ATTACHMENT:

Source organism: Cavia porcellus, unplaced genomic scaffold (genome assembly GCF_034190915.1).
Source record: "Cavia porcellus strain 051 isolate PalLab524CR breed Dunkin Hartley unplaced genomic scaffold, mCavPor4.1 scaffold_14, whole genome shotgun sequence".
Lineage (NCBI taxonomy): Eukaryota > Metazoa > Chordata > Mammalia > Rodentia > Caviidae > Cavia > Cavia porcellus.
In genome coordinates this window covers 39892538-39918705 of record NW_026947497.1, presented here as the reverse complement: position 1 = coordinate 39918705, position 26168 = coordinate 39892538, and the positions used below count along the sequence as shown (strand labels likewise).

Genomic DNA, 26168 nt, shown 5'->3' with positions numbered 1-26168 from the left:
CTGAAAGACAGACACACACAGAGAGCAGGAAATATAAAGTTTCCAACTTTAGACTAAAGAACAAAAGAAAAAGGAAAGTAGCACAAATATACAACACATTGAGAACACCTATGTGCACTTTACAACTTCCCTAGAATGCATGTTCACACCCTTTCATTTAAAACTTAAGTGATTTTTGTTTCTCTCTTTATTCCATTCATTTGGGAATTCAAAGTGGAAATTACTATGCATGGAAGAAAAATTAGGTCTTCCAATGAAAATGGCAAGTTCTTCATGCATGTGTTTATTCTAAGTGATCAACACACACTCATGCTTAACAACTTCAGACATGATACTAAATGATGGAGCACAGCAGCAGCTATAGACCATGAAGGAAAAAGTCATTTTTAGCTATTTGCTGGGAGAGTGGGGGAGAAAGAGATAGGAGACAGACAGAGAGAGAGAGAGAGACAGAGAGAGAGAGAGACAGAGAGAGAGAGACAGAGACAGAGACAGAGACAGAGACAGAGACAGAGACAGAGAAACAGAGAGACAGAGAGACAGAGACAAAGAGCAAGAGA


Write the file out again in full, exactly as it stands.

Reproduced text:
Source organism: Cavia porcellus, unplaced genomic scaffold (genome assembly GCF_034190915.1).
Source record: "Cavia porcellus strain 051 isolate PalLab524CR breed Dunkin Hartley unplaced genomic scaffold, mCavPor4.1 scaffold_14, whole genome shotgun sequence".
Lineage (NCBI taxonomy): Eukaryota > Metazoa > Chordata > Mammalia > Rodentia > Caviidae > Cavia > Cavia porcellus.
In genome coordinates this window covers 39892538-39918705 of record NW_026947497.1, presented here as the reverse complement: position 1 = coordinate 39918705, position 26168 = coordinate 39892538, and the positions used below count along the sequence as shown (strand labels likewise).

Genomic DNA, 26168 nt, shown 5'->3' with positions numbered 1-26168 from the left:
CTGAAAGACAGACACACACAGAGAGCAGGAAATATAAAGTTTCCAACTTTAGACTAAAGAACAAAAGAAAAAGGAAAGTAGCACAAATATACAACACATTGAGAACACCTATGTGCACTTTACAACTTCCCTAGAATGCATGTTCACACCCTTTCATTTAAAACTTAAGTGATTTTTGTTTCTCTCTTTATTCCATTCATTTGGGAATTCAAAGTGGAAATTACTATGCATGGAAGAAAAATTAGGTCTTCCAATGAAAATGGCAAGTTCTTCATGCATGTGTTTATTCTAAGTGATCAACACACACTCATGCTTAACAACTTCAGACATGATACTAAATGATGGAGCACAGCAGCAGCTATAGACCATGAAGGAAAAAGTCATTTTTAGCTATTTGCTGGGAGAGTGGGGGAGAAAGAGATAGGAGACAGACAGAGAGAGAGAGAGAGACAGAGAGAGAGAGAGACAGAGAGAGAGAGACAGAGACAGAGACAGAGACAGAGACAGAGACAGAGACAGAGAAACAGAGAGACAGAGAGACAGAGACAAAGAGCAAGAGA